Revenge of the Gator

1989 - HAL Labs

Kicking off this top 10 with a pinball game seems ludicrous. But when you consider both the Game Boy's purpose of being a portable gaming system and its actual size, you realize how hard it can be to transcribe into a handheld device a piece of hardware you can actually physically relate to.

But where the Game Boy lacks in realism (both in terms of visuals and physics) it makes up in gameplay, by introducing smooth animations and funky interactions that an actual pinball wouldn't be able to reproduce.

This game encompasses the Game Boy's ability to tell the player: "Those games you play in real life? Yeah, we got that covered too".



1990 - SunSoft

Movie franchises have quickly capitalized on the popularity of video games, for bad or for worse. Although already available on the NES, being able to play with your hero anywhere is a non-negligeable feature.

Batman was a well executed game, with rich levels, accurate controls, and an interesting arsenal of weapons. But what made this adaptation stand out, is its ability to correctly convey the movie's atmosphere, through its decors, music, and characters.



1991 - Bits Studios

Considering how arcade games often have only a few basic controls, the Game Boy's limited interface seems sufficient enough to convey the arcade experience. But how do you port the shoot 'em up genre's colourful and busy graphics onto a 4 shades of grey display? You keep its biggest asset: fluidity.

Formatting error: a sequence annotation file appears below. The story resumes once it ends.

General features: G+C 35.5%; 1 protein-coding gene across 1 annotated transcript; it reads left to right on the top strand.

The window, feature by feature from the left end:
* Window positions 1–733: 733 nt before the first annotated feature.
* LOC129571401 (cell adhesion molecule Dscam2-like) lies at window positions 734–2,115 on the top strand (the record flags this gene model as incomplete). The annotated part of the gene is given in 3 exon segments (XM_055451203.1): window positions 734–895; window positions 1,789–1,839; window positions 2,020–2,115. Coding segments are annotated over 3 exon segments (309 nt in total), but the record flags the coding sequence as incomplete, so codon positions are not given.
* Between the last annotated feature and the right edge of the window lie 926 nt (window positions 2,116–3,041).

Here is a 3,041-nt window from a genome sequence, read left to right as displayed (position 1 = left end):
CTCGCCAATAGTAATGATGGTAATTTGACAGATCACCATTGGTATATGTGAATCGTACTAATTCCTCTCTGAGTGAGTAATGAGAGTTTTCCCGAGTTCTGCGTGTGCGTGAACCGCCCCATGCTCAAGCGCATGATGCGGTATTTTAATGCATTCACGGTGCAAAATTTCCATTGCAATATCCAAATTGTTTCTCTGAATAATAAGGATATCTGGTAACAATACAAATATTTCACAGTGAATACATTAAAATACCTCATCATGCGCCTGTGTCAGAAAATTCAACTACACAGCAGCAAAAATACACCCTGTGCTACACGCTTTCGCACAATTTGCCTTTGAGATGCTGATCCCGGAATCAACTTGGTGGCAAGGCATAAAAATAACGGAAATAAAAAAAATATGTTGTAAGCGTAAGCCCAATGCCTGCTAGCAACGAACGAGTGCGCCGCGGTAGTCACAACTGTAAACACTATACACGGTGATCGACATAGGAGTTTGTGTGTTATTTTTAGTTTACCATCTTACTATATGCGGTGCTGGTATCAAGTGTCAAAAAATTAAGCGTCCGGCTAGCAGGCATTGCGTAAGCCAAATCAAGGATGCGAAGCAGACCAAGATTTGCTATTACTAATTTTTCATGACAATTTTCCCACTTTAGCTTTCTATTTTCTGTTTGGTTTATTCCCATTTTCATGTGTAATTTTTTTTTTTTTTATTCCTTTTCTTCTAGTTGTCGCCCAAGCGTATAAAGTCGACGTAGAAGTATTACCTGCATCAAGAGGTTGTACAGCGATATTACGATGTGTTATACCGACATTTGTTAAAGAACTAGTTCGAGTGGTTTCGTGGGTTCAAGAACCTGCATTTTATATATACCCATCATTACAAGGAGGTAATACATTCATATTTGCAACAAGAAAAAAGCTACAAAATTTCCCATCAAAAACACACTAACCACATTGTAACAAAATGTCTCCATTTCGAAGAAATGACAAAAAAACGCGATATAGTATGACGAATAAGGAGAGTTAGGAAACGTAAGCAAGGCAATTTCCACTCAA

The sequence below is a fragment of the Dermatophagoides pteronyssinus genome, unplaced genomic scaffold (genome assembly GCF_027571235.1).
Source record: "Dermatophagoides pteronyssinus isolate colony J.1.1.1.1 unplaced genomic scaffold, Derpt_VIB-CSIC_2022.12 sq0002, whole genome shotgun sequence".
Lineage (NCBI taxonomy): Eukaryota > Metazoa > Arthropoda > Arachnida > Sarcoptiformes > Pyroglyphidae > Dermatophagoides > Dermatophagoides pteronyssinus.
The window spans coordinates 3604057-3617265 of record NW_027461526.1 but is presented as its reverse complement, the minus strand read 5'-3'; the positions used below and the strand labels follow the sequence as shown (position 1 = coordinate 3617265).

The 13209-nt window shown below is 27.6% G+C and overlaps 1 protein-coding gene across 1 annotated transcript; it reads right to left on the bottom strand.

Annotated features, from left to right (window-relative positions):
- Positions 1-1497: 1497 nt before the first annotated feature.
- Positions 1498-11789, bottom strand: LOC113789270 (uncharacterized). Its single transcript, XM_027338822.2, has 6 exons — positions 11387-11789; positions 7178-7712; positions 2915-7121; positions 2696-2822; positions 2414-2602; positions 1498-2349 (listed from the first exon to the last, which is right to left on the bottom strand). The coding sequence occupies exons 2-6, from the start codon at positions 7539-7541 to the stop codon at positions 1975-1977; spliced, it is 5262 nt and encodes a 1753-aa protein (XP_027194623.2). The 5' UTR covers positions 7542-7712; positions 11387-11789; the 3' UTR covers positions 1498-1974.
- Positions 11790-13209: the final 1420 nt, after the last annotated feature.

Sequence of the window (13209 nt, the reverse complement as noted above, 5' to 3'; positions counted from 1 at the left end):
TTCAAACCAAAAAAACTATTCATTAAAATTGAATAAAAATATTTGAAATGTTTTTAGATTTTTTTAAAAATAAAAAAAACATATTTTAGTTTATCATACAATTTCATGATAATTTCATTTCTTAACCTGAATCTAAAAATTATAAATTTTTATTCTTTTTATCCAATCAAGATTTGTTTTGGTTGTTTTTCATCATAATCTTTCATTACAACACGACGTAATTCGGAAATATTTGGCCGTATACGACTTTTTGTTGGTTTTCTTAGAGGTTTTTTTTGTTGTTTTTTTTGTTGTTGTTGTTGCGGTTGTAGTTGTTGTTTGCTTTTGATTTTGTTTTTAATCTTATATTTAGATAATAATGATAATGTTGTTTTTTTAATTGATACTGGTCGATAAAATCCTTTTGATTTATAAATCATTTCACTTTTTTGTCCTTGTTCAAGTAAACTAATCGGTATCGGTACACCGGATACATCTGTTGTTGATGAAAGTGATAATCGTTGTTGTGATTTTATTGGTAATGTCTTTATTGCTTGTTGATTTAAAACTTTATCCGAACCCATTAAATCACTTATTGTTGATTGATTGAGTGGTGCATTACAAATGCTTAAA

Even with constant waves of enemies filling every dot of the screen, R-Type kept at all times its smoothness and accuracy, while you navigated towards the incessantly shrinking area that your spaceship was allowed to have.


Micro Machines

1995 - Mindscape Inc.

Lacking 3D graphics and the famous Mode 7 of its big brother the Super NES, the Game Boy didn't seem suited for any proper racing game, although F1-Race and the isometric Super R.C. Pro-Am were more than decent.

I remember being deceived by Micro Machine's box, which depicted cards and a pool table, and being surprised to find out it actually was a racing game. But unlike other ones, it offered 8 different vehicles, each of them providing its own unique behavior and environment.

Despite its rudimentary controls, Micro Machines was still about driving. It offered a genuine challenge where you had to master the fun but realistic enough physics to make your way through the rich and varied environments.


Super Mario Land

1989 - Nintendo

Nintendo could not launch a new console (especially a new kind of console) without its flagship character. But how could the Game Boy hold a Mario game less than a year after the incredible third iteration of its NES counterpart (Super Mario Bros. 3)?

In terms of gameplay and style, Super Mario Land was weird. Primitive graphics, spare level design, bizarre story, one-way scrolling...

However, it still was an incredible platforming game with precise controls, memorable music, and the whole usual armada of monsters and power-ups. The ability to experience the Mario series within the palm of your hands made up for this seemingly outdated port.


Top Ranking Tennis

1993 - Pax Softonica

How could a tennis game (and not even Nintendo's own proposition) make its way to my Game Boy top 5?

Tennis games usually require many buttons to account for the versatility of the sport. Pax Softonica made up for the seemingly limited Game Boy interface by using both the Start and Select buttons as 2 additional ways to hit the ball (slice and lob respectively). If you wanted to pause, you had to tap "up" twice before serving.

This unusual deviation actually made sense because it allowed the game to master the most important aspect of a tennis simulation: control.

Several parameters came into play to define both location and power of a shot:

  • the type (top spin, flat, slice or lob)
  • the timing
  • the player's position on the court
  • and the direction (up/down, left/right)